## Segment 5 Problems

1) There are 5 prime numbers in range 1 to 12 (2,3,5,7,11). There are 15 possible dice rolls to get any of these numbers (1 + 2 + 4 + 6 + 2, respectively). So for a pair of fair dice, the chance of getting a prime number at a single roll is exactly . I'm not sure I follow the question otherwise. Given that we haven't seen any data yet, the question "if you roll the dice 10 times, what's the chance of getting exactly 5 prime numbers" seems to trivially be ...

2) What we're after is . I have no idea how to compute this explicitly in python or probably any other platform, due to numerical and computational limitations...I guess it can be approximated using the normal distribution, but we haven't covered this material yet so I have no idea if that's what you intended...

## Segment 5 "think about" Problems

1) This question is tricky. It would seem like now we have a Markovian process where each step is dependent on the previous one. But that's misleading. Let's actually consider what's the chance of a success (say, getting tails) at a coin toss in such a setting. say the chance of getting tails is P and we have a chance of Q to get an independent trial, else we just use the result from the previous trial. The chance of getting tails at the i-th step is then [chance that the(i-1)-th experiment was tails]. The chance of the (i-1)-th experiment being tails is [chance that the(i-2)-th experiment was tails]. This goes on, recursively, until the first trial (which I guess is simply independent by default). It would seem like the chance of getting tails on the N-th trial should be dependent on Q, but that's actually wrong. An intuition comes from the following fact - if Q=0, then we only toss a coin once and that stays our choice forever, meaning the chance of getting tails on the N-th trial is simply P (the chance of that first coin toss). If Q=1, we have an independent trial at each time and again the chance is P. Here's a proposition - the chance of getting tails at the N-th trial is always P. Let's prove by induction on the length of N. For the base case, N=1, it's just one trial, so the chance is obviously P. Let's assume it's true for (N-1) and show for N - if we go back we see we've already shown that the chance of getting heads at the N-th trial is [chance that the(i-1)-th experiment was tails]. By the induction assumption, the chance of getting tails in the (i-1)-th trial is P. So we get , and we're done. So in fact, nothing's changed.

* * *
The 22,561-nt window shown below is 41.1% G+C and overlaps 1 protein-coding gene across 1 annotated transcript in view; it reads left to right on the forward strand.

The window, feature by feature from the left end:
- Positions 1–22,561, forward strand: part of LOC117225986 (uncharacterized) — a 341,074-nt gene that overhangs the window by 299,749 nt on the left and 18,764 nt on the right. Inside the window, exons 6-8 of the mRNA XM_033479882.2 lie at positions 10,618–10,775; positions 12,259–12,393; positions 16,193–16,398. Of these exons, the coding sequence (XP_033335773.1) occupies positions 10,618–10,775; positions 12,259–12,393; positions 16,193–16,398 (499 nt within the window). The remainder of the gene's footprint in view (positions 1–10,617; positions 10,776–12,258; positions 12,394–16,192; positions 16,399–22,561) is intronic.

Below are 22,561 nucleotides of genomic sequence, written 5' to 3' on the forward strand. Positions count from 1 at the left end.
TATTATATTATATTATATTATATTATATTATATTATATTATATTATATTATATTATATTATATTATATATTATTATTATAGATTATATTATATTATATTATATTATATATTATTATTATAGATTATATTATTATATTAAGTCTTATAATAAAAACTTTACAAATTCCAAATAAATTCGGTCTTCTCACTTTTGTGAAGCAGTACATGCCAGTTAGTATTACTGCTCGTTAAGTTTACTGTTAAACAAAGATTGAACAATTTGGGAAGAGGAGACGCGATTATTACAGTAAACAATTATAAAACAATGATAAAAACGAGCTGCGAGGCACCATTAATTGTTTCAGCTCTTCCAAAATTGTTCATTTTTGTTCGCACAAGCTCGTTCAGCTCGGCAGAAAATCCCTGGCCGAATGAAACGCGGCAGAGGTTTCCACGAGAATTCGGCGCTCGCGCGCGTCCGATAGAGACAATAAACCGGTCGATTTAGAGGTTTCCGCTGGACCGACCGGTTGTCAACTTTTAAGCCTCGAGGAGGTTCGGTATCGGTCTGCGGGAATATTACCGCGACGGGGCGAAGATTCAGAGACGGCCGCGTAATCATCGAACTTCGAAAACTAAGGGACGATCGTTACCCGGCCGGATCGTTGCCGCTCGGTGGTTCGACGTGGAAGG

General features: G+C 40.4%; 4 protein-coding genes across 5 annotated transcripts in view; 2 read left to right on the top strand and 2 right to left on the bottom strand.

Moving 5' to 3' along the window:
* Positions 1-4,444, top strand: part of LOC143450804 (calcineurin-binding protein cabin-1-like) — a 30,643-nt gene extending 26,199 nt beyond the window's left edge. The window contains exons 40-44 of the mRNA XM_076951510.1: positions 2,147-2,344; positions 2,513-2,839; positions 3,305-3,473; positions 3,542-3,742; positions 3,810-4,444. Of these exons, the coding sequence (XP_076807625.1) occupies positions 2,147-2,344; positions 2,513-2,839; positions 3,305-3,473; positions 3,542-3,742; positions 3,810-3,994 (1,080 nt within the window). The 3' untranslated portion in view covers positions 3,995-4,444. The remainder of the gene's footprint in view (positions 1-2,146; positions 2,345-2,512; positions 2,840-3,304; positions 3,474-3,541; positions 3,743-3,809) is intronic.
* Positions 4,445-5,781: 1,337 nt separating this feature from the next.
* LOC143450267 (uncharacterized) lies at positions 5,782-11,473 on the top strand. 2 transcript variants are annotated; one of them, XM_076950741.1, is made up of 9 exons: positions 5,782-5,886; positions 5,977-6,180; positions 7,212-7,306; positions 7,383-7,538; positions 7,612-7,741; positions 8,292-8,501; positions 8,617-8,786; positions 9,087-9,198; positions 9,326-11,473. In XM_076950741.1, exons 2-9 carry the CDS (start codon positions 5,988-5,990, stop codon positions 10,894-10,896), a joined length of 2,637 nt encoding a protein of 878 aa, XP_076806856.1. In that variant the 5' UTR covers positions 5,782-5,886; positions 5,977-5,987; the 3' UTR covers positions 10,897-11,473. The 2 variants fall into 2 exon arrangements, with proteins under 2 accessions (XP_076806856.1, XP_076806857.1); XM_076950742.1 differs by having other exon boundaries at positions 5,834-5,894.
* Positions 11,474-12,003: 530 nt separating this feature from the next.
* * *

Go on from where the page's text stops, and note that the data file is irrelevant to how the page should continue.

## Segment 5 class activity

part 1

We note that in this stochastic process, each step affects your current sum multiplicatively. If you bet f and win, your value is increased by a factor of (1 + 2f). If you bet f and lose, it is modified by a factor of (1-f). The meaning of this is that if f is fixed the order of successes and failures doesn't matter. We just need to find the f that minimizes the number of trials needed to reach the goal of a billion dollars. . So we need to isolate . Some algebra:

or

I guess the most logical thing to do at this point would be to derive by f and find the minimum. Once we find that minimum we can compute P based on the chances of getting successes at a binomial experiment (we can obtain that from the CDF of the binomial distribution...). Using a python script for numerical analysis it seems that any value in f=[0.13,0.165] would lead to N_{heads} = 432 which is the minimum. The chance of becoming a billionaire is 0.99999283618671364 (thank you, scipy.stats.binom).

part 2

Numerically, the only thing that changes here is that now we need to swap 2f for Mf and run a double loop for both M and f. Analytically we would need to derive and find a minimum with respect to both f and M. We also note that since the function is convex, we know the lowest value of M has to be between 1 (anything less than that and you lose more on losses than you win on winnings) and 2 (a value for which we know it is possible to become a billionaire with near certitude).